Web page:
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  7. Troy

    Do you have access to the 2/18 show where the 3 guys got on the stage and Elvis flipped, had to have his Dad go on stage to calm him down and after which he put on one helluva closing show?

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    • There’s no official release on this as of yet, but I’ve read about it a few times and heard the part in question on YouTube. It’s funny to think that it is only about a month after Aloha.

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  8. About the february 18 show… except of his remarks afterwards and a few screams in the audience, the show is pretty standard.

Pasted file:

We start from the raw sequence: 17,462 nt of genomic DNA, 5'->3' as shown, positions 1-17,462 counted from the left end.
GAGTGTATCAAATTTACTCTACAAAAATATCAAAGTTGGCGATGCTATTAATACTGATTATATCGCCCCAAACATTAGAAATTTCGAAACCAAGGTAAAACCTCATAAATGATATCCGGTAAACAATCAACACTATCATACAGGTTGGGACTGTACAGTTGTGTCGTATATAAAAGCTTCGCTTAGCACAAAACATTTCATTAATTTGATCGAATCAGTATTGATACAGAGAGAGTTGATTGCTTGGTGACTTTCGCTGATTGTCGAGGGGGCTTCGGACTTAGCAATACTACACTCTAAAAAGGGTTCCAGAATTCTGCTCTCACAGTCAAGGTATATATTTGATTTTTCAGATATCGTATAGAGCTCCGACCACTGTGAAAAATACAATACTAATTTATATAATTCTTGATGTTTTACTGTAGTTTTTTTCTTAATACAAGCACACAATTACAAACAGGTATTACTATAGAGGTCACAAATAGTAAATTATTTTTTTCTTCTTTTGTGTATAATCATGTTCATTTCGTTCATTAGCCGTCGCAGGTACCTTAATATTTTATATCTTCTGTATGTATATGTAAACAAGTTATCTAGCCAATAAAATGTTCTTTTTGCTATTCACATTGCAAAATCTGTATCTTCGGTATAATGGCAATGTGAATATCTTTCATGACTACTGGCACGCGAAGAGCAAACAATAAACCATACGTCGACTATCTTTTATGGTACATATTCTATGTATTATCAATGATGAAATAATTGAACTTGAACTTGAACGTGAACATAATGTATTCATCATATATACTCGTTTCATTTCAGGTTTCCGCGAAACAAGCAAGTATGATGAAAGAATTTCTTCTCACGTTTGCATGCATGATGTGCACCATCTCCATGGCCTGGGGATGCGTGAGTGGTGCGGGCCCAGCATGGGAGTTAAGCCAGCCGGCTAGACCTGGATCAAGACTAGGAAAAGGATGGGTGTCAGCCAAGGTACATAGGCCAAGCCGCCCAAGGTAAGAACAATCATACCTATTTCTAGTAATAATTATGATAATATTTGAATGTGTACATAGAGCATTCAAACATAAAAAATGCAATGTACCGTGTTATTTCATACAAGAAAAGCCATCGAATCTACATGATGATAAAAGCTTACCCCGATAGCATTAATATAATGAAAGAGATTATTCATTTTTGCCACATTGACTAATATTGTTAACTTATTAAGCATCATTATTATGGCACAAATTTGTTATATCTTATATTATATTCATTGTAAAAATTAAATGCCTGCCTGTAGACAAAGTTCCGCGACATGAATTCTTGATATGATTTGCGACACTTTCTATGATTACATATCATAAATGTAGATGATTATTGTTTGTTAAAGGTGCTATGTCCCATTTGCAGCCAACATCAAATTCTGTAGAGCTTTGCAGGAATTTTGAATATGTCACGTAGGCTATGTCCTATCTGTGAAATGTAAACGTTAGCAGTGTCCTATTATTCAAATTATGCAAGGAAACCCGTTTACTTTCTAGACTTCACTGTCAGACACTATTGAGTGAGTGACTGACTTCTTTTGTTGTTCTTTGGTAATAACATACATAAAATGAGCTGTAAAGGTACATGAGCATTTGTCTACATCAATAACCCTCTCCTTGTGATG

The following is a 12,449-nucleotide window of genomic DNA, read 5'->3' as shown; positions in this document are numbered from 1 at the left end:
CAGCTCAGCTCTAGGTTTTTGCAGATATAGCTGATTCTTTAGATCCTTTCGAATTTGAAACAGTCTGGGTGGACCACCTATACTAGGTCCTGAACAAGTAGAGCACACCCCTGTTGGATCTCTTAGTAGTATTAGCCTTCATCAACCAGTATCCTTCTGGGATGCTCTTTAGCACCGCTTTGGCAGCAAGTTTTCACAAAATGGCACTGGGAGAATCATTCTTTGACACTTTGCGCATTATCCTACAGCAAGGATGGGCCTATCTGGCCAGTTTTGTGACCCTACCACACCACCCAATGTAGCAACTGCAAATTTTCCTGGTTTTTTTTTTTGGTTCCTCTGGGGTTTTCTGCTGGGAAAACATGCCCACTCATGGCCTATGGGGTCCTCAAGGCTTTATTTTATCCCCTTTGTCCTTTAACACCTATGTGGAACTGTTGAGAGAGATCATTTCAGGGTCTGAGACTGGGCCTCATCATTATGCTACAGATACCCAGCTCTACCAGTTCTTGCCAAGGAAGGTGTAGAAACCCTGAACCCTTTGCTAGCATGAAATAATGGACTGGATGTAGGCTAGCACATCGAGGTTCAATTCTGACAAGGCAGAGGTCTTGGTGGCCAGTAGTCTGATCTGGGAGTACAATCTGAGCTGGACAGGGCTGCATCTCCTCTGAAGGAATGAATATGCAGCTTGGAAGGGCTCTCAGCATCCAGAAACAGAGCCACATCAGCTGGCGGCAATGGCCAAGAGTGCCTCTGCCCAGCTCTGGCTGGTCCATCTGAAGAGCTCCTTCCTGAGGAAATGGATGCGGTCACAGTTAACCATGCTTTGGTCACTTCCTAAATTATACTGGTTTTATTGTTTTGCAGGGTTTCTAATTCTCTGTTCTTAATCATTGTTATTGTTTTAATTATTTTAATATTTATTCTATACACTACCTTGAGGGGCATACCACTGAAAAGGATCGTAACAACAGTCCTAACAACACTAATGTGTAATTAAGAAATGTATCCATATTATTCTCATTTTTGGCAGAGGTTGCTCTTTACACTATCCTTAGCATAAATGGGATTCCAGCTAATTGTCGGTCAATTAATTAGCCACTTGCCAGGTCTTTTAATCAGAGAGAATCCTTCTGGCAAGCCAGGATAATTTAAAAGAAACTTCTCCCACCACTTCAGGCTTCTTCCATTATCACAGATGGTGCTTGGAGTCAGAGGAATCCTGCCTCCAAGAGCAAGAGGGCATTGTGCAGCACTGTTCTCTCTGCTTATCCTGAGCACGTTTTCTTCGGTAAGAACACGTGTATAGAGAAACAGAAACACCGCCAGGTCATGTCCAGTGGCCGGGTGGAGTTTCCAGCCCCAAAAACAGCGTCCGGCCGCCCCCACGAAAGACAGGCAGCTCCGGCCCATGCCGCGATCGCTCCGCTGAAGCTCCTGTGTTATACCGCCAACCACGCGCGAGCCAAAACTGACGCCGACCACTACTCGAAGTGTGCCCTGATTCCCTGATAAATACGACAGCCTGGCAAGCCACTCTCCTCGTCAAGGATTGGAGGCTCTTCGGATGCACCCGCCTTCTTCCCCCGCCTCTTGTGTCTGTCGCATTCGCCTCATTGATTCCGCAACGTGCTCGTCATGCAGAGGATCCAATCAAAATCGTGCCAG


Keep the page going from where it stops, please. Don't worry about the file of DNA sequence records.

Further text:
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  9. I guess that is one way to look at it…but what makes the show unique and a standout is Elvis’s fury and profanity at someone who would “attack him” and interrupt his show and so much so that he had to be calmed down by his father who was at the show…and this took some time. It needs to be remembered that Elvis was getting death threats and so something like this spiked the tension…and yes Elvis finished the show but as I recall, with power and energy in order to release the tension and anger.